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‘Autumn’—An explosive political play

Linda Armstrong | 11/24/2016, midnight
The Billie Holiday Theatre recently presented the politically explosive play “Autumn.”
"Autumn"

The Billie Holiday Theatre recently presented the politically explosive play “Autumn.” This work, penned by Richard Wesley, introduced the audience to the inside world of politics—the dirt, the shady deals and the character of some politicians—through the story of Franklyn, the mayor of an unnamed city. He has been in politics for years and is very dirty.

Franklyn, played powerfully by Jerome Preston Bates, is self-centered, greedy and vicious if he needs to be. He doesn’t care about the people who voted him in. He says what’s on his mind, whether it is politically correct or not. As I watched this play, he reminded me of a certain presidential politician who is self-centered, arrogant, ignorant and willing to go after anyone who opposes him to destroy their lives. But I digress.

Franklyn's advisor Zack knows of all the dirty deals he’s participated in, because Franklyn got Zack’s hands dirty, too. But Zack is not comfortable with the dirt that is on him. His health begins to fail and he realizes that being Franklyn’s “yes man” and partner in crime was wrong. He realizes that Franklyn is out of control and needs to be stopped, especially when he sets his eye on the governorship.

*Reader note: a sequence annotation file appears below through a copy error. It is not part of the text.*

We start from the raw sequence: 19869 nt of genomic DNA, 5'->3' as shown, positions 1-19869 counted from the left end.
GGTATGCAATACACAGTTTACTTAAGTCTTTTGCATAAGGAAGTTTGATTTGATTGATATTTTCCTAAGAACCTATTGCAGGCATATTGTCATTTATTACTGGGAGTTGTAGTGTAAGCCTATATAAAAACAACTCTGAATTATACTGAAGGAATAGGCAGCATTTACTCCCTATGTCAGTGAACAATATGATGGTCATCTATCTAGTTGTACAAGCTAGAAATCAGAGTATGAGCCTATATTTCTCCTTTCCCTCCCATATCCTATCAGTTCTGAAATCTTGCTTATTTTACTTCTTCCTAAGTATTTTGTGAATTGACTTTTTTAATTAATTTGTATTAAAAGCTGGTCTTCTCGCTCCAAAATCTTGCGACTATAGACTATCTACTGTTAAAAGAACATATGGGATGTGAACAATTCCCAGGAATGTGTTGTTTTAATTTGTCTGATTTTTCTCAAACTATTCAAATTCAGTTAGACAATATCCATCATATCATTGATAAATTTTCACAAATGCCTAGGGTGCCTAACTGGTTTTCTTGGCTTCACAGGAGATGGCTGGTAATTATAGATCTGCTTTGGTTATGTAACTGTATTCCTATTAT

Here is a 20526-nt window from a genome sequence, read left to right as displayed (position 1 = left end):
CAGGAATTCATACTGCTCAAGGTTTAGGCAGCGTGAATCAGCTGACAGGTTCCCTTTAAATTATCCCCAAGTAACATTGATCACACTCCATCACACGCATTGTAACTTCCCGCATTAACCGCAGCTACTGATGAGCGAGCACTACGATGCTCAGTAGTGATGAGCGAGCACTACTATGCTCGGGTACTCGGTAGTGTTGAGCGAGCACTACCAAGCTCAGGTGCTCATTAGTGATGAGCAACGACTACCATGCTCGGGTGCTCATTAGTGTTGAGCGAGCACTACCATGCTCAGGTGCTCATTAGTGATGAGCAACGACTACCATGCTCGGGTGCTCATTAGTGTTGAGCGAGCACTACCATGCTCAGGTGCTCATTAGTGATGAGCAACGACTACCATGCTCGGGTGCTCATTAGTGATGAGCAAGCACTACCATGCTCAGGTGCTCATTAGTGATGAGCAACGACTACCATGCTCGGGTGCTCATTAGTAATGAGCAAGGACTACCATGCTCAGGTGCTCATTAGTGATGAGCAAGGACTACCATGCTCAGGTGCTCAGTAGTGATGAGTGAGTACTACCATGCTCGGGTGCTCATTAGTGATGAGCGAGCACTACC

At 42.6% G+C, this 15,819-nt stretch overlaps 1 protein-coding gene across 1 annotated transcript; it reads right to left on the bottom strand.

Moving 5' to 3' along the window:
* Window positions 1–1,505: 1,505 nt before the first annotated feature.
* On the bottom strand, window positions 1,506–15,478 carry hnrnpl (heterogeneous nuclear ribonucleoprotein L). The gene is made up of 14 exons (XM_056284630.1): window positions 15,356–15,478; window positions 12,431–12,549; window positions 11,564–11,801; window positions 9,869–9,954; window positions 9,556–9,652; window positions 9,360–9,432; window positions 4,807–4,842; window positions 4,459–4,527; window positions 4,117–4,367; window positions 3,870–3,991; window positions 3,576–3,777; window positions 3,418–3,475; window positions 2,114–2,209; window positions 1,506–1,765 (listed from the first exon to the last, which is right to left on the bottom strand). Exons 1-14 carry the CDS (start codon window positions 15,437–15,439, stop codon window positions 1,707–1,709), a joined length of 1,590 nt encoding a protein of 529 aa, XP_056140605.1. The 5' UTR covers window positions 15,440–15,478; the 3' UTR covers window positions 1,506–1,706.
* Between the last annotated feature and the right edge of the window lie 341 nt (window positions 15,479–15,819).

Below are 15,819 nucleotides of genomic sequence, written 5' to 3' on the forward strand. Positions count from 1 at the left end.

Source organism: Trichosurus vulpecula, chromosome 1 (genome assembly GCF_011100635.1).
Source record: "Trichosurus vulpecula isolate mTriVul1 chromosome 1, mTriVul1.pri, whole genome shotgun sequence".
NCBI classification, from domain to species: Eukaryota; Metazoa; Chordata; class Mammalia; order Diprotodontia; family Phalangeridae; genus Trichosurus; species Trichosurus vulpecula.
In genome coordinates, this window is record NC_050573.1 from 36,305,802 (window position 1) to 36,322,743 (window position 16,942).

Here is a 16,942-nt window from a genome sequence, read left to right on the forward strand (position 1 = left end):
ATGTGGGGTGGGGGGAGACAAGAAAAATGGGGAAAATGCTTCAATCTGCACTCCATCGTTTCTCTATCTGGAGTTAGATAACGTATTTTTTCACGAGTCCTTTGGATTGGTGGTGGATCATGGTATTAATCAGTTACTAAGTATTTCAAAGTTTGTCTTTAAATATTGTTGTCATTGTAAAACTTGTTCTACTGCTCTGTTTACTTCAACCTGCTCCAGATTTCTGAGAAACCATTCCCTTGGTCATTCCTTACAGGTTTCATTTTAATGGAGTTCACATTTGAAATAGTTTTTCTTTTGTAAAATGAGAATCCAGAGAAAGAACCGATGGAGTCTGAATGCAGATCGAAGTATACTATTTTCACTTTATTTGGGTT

It was amazing to watch how Franklyn’s life, both personally and professionally, spiraled out of control. Zack was given a strong performance by theater veteran Count Stovall. Pauletta Pearson Washington demonstrated the strength and conviction of her character, Melissa, Franklyn’s wife, a woman who knew her husband’s dirty dealings and had enough of them and him. Dorian Crossmond Missick delivered a good performance of Ronald, Zack’s son, who has political ambitions of his own.

Although Bates was riveting to watch, as was Stovall, another character captured and held the audience’s attention every time she took the stage, and that was Tricia, played by Lekethia Dalcoe. Tricia was a young, single mother with four children, who is also supporting four other relatives, and who needed a job and a place to live. At first she is a protester in front of City Hall, but step by step, Wesley lets the audience get to know this character whose life is sad and trouble-filled. As a single-mother with so many mouths to feed, she can’t control her 15-year-old son and he starts working for the local drug dealer. Scene by scene you witness the demise of Tricia’s household. You hear the frustration and hopelessness of this young mother every moment she speaks. What happens to her children is a classic story that happens too often in poor communities and is something that Wesley points a caring spotlight on. Dalcoe is spectacular in her mesmerizing performance. You identify with her issues and you see the hardship she is going through. Other members of this talented cast included Terria Joseph and Brent Langdon.

“Autumn” is at the Kumble Theatre at LIU in Brooklyn. This production is definitely worth seeing. Wesley’s works are just so well written and truly share a world that many people need to see.